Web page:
Finding Support in Online Groups: JoAnna Carrillo
Soon after JoAnna Carrillo, of Long Beach, California, was diagnosed at 33 with stage II breast cancer, she was matched with a peer mentor through a program at her cancer center. JoAnna’s mentor was also 33 and had experienced breast cancer treatment 5 years before. Her mentor encouraged JoAnna to find support by joining online groups of young women affected by the disease.
JoAnna talked with LBBC contributing writer Robin Warshaw about her experience finding, and giving, support online.
Robin: You had just started your first treatment, chemotherapy, when you went online for support. How did those early visits go for you?
JoAnna: At the beginning of my chemotherapy, everything was just overwhelming. There were so many emotions going on. Online, I was reading other people’s stories. And I was feeling, “I don’t want to read anything about cancer. I don’t want to hear anything about cancer.”
Robin: Before chemotherapy ended, you decided to go back online. Why?
JoAnna: I had a lot of questions. So I joined back [online] and it really helped me tremendously.
I asked about feeling nauseated and throwing up – if that was normal. The clinic had talked to me about it but I was really sick, throwing up for 3 weeks straight. They admitted me and I was in the hospital for 2 days … There [were] a couple people [online who] had the same thing and they had to be hospitalized, too.
The chemo was the worst for me, not being able to eat, and water tasted disgusting. I asked [the online groups] about those things — when did they get their taste back after treatment, what can I use to make water taste better.
After surgery [a bilateral mastectomy], I would go on there and ask about how many weeks they had their drains in. I asked about when can you lift your arm and utilize your arm more.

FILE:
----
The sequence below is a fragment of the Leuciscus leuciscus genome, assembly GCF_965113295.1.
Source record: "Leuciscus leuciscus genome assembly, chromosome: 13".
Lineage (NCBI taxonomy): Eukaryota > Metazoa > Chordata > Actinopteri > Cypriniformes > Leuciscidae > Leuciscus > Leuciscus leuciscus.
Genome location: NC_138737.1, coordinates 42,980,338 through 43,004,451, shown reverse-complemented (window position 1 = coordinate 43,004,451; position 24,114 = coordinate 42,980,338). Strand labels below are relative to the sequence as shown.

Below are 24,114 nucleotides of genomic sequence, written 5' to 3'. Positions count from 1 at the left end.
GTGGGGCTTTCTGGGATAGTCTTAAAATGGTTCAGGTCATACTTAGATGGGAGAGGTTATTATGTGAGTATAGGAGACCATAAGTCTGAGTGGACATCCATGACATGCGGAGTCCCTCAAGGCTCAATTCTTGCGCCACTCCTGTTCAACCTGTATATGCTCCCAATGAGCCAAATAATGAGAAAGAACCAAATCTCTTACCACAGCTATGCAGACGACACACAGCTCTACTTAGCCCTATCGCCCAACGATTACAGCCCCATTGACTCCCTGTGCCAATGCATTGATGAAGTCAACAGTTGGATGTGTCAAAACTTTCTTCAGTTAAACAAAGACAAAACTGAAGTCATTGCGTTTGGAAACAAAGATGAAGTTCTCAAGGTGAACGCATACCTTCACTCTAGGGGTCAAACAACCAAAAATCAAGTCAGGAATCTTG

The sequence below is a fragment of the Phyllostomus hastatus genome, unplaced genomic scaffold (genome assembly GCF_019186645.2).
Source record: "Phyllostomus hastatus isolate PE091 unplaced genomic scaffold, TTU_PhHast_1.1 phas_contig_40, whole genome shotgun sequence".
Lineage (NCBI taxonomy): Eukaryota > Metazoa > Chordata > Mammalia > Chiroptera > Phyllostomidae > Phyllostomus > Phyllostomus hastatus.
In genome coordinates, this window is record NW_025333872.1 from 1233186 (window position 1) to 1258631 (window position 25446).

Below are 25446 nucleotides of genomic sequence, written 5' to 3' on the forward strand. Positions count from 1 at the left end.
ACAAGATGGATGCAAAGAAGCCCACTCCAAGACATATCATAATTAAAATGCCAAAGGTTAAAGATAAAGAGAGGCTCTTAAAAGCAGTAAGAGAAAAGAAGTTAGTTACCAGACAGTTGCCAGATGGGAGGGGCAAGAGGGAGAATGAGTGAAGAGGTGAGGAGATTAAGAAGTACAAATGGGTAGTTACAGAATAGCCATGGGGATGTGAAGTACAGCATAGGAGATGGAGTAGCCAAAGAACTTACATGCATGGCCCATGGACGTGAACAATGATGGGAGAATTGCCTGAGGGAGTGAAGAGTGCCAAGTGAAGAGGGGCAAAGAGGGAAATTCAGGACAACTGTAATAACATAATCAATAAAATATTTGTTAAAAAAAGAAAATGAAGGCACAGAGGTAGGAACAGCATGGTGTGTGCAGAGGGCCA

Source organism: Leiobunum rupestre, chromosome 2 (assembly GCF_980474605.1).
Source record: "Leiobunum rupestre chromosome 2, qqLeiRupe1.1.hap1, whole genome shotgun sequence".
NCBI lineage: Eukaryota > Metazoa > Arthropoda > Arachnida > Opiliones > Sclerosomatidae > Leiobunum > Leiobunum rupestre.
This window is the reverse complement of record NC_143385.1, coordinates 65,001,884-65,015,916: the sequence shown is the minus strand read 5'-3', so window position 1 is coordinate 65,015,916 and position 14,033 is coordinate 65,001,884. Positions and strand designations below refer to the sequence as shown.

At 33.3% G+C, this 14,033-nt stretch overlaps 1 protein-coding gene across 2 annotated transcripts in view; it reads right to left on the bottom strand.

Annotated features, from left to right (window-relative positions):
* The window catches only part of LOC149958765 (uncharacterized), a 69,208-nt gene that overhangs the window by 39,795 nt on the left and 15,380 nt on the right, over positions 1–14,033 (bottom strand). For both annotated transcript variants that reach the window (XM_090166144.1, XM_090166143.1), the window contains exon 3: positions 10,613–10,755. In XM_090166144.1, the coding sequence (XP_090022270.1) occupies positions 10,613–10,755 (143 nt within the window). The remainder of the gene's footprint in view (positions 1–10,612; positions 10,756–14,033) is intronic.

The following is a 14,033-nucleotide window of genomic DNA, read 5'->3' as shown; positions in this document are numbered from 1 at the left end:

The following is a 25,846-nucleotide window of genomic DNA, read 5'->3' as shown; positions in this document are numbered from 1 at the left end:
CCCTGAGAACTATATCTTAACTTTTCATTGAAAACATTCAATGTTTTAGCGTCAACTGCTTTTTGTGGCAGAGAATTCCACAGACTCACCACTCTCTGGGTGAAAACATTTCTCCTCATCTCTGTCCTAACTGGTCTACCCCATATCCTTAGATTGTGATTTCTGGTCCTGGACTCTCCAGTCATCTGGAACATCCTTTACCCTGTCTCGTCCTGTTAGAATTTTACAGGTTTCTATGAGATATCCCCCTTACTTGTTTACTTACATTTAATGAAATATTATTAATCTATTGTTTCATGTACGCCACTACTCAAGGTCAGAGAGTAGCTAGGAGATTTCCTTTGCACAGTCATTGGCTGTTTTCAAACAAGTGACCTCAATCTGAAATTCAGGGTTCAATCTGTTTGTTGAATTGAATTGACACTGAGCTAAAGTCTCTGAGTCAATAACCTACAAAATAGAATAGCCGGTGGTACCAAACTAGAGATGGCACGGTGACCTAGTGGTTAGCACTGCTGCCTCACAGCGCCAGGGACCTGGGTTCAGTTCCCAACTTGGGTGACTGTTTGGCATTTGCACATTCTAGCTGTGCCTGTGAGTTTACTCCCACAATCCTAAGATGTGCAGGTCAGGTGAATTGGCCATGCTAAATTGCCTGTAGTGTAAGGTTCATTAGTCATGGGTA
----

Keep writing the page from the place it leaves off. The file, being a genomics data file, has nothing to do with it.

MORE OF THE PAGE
Robin: What kinds of responses did you get?
JoAnna: People giving me advice, showing support for me. Everyone’s so kind online, it’s amazing.
After surgery, I asked about what do they use to help carry their drains. Somebody said, “Oh, I have these bags. I can send them to you.” … After I was done and my drains came out, I sent the bags to another young lady.
I had a lady send me a nice card and all these girls signed it. Everybody’s really nice and supportive.
Whenever I have a question about something, or I’m curious about what an outcome is, I ask. It’s so useful, because there’s so many [women affected by breast cancer]. We all know what we’re going through. I don’t want to ever feel alone.
Robin: Although you still have radiation and reconstruction completion ahead, do you find you’re now giving information to others as much as asking for help?
JoAnna: Yeah. There’s a lot of [women] that are having their surgery coming up pretty soon. Or they’re starting chemo or getting a port put in. They ask for advice and I like to give them my input on what they can expect.
Robin: Which online groups do you visit?
Robin: Have you gone to an in-person support group?
JoAnna: Yeah, it’s run by the social worker at the cancer center. I was in treatment, so not feeling that great. When I started hearing everyone else, it gave me an overwhelming feeling, like, “I can’t believe this is happening. I can’t believe I’m here, listening to these stories.”
I would go home and say, “I’m not going to those meetings anymore. It’s too much.” But the last one wasn’t so bad. I go every couple of months. I usually just stay quiet and listen to everyone else. It’s totally different online.
Robin: For you, what have been the benefits of taking part in online groups?
JoAnna: Online, there’s a lot of ladies giving positive suggestions, a lot of positive energy, which I love.
I heard about the Look Good Feel Better class there and about different organizations that can help you financially. I’m praying that I can go back to work [in a busy supermarket] in a couple months. I just can’t wait to go back to that, back to a normal life.
The online groups have helped me because I feel like I’m not alone in this situation. There’s [women] my age and older, people who actually care about other women, not just putting them down. I feel so at ease. It’s an ugly battle to be fighting, but you’re not alone.
This article was supported by the Grant or Cooperative Agreement Number 1 U58 DP005403, funded by the Centers for Disease Control and Prevention. Its contents are solely the responsibility of the authors and do not necessarily represent the official views of the Centers for Disease Control and Prevention or the Department of Health and Human Services.